Create a Responsive Masonry Gallery

Learn how to create a responsive masonry gallery (with light-box) for your custom WordPress theme, without installing yet another plug-in on your site. We’ll use off-the-shelf libraries to handle the masonry grid and the light-box (pop-up images and sliding gallery) and bring them together in our WordPress theme with just a bit of PHP.

We’ll be making a gallery post grid that looks like this…

masonry gallery - book covers
Responsive masonry gallery

You can see working example on our Flipsum Ipsum website, where we use the same Masonry library to layout the posts on the front page.

How It’ll Work

Before we start writing code, we need to be clear on how we’re actually going to do it. We could look at custom post types, or adding post meta to images in the media library. But what I wanted was something super-simple and elegant… so if we switch-off our new code the site will still work. The layout just won’t be in a masonry view.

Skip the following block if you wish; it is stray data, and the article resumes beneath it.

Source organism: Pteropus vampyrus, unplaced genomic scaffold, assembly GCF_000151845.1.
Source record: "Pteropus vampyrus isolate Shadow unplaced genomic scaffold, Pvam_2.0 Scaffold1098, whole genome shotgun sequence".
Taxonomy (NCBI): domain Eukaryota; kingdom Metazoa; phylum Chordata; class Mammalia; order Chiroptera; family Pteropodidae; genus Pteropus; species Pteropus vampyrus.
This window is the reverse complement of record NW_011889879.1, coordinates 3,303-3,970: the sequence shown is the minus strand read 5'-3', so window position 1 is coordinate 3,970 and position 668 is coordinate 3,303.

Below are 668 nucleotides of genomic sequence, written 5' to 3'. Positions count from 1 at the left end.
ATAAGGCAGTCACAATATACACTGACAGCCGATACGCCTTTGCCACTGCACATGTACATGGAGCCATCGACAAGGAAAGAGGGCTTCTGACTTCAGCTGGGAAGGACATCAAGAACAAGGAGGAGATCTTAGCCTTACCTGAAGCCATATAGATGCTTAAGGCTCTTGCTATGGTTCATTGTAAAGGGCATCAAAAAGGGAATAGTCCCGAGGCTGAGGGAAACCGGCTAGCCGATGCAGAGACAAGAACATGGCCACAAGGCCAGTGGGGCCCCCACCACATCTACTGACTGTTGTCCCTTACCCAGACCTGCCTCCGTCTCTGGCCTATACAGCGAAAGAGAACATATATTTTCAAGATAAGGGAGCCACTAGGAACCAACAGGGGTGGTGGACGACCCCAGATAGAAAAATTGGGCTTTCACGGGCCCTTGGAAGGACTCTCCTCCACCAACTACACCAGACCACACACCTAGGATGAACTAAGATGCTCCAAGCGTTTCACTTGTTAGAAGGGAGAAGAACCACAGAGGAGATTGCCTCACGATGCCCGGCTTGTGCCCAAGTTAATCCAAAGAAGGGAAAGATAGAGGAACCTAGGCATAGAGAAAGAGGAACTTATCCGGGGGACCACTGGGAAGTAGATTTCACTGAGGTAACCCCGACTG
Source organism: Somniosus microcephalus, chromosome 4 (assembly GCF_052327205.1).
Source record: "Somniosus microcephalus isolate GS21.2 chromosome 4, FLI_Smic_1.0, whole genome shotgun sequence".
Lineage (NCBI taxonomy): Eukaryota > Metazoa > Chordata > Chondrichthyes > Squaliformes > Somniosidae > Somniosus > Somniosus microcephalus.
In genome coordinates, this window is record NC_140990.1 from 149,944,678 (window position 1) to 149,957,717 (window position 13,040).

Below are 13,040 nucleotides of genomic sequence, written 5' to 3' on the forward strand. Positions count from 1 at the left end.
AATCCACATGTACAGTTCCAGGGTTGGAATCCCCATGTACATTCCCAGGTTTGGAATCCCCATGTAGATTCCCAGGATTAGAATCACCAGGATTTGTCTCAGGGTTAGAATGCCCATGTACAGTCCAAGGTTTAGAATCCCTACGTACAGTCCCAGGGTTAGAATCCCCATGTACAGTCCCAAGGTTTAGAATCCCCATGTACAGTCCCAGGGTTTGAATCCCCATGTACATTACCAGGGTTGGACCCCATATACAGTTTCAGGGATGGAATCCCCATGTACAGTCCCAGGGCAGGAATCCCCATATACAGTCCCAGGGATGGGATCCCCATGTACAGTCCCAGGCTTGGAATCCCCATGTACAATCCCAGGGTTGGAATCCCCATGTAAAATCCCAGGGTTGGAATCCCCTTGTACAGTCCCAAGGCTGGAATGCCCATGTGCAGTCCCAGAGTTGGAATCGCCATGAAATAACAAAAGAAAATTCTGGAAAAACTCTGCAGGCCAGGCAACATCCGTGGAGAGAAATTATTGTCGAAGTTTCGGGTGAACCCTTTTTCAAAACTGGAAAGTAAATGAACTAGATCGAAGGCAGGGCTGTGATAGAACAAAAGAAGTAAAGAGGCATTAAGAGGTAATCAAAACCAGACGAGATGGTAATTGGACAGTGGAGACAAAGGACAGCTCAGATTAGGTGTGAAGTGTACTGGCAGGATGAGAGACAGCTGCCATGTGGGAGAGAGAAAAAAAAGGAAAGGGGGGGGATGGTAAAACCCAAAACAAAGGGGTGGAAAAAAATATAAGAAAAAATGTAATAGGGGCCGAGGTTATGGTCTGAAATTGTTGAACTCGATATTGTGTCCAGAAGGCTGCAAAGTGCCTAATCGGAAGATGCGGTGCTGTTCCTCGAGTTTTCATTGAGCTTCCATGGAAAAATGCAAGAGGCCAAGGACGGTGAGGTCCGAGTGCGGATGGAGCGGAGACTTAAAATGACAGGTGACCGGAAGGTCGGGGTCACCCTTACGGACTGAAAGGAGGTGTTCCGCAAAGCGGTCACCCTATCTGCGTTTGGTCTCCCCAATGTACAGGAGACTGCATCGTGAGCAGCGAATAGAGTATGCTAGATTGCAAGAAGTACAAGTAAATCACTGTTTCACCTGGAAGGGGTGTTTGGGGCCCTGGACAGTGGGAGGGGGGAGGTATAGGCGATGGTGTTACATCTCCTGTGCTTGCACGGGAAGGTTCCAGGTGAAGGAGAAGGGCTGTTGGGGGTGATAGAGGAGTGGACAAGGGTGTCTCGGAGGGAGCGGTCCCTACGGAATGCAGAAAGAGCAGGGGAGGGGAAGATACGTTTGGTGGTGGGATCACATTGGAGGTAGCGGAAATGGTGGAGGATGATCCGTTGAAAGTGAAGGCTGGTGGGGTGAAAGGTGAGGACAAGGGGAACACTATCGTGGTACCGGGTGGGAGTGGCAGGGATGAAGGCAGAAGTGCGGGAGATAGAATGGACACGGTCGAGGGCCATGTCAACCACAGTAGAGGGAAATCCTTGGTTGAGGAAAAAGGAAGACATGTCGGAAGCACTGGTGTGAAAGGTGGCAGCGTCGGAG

The approach we’re going with here is this:

  • Create a post Category called something like “Galleries” with the slug, “galleries”.
  • Create child categories, which will be your on-screen galleries.
  • If you want a post to show up in a gallery, just add it to the relevant category.

This approach should work well for travel bloggers and photographers. The blogger doesn’t have to do anything extra, or learn any new WordPress skills to post their blog entries to a gallery page.

infoBefore starting this tutorial, make sure your site is using a custom child theme, because we’re going to modify its function.php file.

Laying it Out

We’re going to use some PHP, some JavaScript and CSS styles, and rather than just chuck all these into our custom child theme’s folder, let’s keep things clean and well structured.

Create a new folder in your custom child theme called “hw-gallery“, then create three empty text files in there so it looks like this:

masonry gallery file list
The starting point for our gallery module

Now go into your custom child theme’s functions.php and add the following:

// Masonry gallery.
require_once 'hw-gallery/hw-gallery.php';

Check that you’ve not accidentally broken anything by reloading a page on your site. You should be fine – it’s not like we’ve done very much yet.

The file hw-gallery.php is where we’re going to do most of the work. It’s going to have several functions in there, and two of these can be considered critical: